Cornerstone speaks out as violence hits home in Cobourg
(Postmedia Network photo illustration)
NORTHUMBERLAND - Approximately every six days, a woman in Canada is killed by her intimate partner and, with last Friday's shooting, Northumberland County made its own contribution to that statistic.
Following the Oct. 27 event, Cornerstone Family Violence Prevention Centre issued a statement.
The incident took place late that afternoon, when former Campbellford resident, Helen Ryan was shot by her husband of 46 years, a man who has been reported to have a long history of domestic abuse.
A 2013 Statistics Canada report found women were victims in about 80% of intimate-partner violence reported to police, and account for 80% of domestic homicide victims. The statement noted, however, that the rate of domestic violence is likely much higher, as 70% of spousal violence is not reported to the police.
"As we enter into Women Abuse Prevention Month it is imperative that we draw attention to, and not lose sight of, what has happened within our community -- the tragic event that has taken place is the most severe form of domestic violence," Cornerstone executive director Nancy Johnston stated in the press release.
"To end family violence it is imperative to bring the issue further into the open, and let go of the stereotypes and misconceptions that allow people to believe it couldn't happen to them, or here in Northumberland County."
Domestic violence has deep and broad roots, exceeding the confines of culture, economics, race or gender, and defying stereotypes of what an abuser or victim looks like, the statement said.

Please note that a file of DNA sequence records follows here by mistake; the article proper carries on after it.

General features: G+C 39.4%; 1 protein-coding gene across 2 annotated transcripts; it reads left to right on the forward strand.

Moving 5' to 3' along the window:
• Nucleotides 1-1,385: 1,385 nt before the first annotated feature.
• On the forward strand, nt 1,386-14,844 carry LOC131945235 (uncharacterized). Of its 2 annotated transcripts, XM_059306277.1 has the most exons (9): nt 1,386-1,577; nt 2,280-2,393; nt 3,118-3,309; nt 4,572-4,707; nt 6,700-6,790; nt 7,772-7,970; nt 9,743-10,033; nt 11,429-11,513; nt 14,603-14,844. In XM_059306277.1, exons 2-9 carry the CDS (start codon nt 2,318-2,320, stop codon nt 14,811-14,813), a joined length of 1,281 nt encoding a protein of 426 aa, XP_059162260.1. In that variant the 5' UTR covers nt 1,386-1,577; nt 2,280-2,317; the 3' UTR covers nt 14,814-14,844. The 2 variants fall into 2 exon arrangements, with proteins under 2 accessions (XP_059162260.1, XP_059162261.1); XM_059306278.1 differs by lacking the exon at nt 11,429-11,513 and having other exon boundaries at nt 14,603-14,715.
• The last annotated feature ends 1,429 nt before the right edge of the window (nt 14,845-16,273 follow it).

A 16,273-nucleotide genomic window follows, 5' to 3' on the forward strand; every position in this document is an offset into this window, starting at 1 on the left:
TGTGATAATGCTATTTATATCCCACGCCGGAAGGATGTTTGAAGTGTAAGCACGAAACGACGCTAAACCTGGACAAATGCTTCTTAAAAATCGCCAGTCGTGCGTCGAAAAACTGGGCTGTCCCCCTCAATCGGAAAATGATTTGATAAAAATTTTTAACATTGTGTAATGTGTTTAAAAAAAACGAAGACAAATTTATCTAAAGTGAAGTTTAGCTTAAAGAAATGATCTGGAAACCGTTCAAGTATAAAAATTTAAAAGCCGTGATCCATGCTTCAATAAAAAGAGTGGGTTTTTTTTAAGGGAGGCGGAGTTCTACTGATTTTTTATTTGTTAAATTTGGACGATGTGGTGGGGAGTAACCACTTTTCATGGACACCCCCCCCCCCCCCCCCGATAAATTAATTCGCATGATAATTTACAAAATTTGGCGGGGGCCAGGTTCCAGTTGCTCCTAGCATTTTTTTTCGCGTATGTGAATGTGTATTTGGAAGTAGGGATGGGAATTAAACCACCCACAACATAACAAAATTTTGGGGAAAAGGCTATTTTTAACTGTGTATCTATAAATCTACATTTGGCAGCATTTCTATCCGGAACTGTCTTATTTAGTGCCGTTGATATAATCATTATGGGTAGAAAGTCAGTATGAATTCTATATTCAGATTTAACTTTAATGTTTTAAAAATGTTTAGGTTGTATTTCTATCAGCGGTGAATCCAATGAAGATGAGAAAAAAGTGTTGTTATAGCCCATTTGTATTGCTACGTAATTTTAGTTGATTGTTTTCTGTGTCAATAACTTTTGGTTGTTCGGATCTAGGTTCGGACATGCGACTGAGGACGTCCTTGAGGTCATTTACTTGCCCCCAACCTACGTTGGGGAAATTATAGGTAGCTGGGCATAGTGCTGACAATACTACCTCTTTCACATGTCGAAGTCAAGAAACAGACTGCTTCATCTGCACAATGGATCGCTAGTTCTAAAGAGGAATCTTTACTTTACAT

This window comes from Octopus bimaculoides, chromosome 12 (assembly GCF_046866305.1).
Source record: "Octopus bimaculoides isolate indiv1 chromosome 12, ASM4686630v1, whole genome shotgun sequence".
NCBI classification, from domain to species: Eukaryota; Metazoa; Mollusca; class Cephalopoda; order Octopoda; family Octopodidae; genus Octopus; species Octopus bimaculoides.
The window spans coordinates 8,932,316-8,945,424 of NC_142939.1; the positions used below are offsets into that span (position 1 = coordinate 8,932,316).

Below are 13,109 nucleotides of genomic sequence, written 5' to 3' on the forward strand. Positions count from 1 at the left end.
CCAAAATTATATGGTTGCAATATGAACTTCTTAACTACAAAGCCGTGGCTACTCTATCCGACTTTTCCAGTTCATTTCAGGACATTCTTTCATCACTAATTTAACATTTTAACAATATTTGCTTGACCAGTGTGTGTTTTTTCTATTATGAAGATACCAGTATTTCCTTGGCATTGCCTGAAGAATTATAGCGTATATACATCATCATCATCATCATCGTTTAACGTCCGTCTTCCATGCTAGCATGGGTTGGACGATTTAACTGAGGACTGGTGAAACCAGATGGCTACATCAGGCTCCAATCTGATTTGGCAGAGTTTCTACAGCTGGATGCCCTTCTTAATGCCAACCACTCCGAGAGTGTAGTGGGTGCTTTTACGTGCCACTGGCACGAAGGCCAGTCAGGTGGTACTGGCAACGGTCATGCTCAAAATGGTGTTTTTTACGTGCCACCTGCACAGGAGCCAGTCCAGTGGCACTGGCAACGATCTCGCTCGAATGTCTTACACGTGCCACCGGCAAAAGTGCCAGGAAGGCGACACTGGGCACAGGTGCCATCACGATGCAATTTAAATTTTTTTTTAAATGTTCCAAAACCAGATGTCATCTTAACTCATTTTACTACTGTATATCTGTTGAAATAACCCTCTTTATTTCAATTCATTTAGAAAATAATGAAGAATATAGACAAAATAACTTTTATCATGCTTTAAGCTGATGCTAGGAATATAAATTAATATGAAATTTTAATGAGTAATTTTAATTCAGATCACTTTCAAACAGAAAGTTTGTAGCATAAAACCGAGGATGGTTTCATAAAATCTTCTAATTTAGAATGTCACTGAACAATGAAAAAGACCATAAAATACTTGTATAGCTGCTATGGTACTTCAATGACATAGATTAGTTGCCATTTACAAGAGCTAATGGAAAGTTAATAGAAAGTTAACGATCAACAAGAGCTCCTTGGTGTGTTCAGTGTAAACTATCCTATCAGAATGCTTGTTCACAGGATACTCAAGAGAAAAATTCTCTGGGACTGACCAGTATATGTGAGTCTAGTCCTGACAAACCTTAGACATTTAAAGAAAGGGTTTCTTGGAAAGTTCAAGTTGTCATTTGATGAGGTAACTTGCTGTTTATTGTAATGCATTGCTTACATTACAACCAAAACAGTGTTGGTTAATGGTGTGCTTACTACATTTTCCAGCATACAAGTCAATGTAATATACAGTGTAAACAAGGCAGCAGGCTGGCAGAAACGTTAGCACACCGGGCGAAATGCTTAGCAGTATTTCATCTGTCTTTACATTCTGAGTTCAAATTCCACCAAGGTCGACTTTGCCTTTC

"Though traumatic events like this shock our community, it is important to remember that Northumberland County is no stranger to family and intimate-partner violence. Each year Cornerstone serves thousands of women and children through shelter, counselling and prevention programs."
In its work, Cornerstone strives to influence, educate and collaborate with the community, while working closely with community partners to connect victims and their families to local services.
"Cornerstone believes that building and maintaining strategic partnerships with the local and wider communities is essential to meeting the needs of clients, and it is through recognizing and understanding the warning signs of abuse that it is possible to change the outcome of such situations before they become fatal," it said.
These could include safety planning and support for victims and their families, building awareness and skills for professionals and the community, and focusing on prevention initiatives.
The statement called upon the community to stand together through this traumatic time, and understand that family violence is a community issue which requires community solutions.
"We owe it to the victims and surviving family members to do a better job in preventing these tragedies, and we owe it to ourselves to make every effort we can to create a violence free future where hope can take root and grow," it said.
If you, or someone you love, are struggling with abuse, you can seek support at any time by connecting with the Cornerstone 24-hour support line at 905-372-0746 or 1-800-263-3757.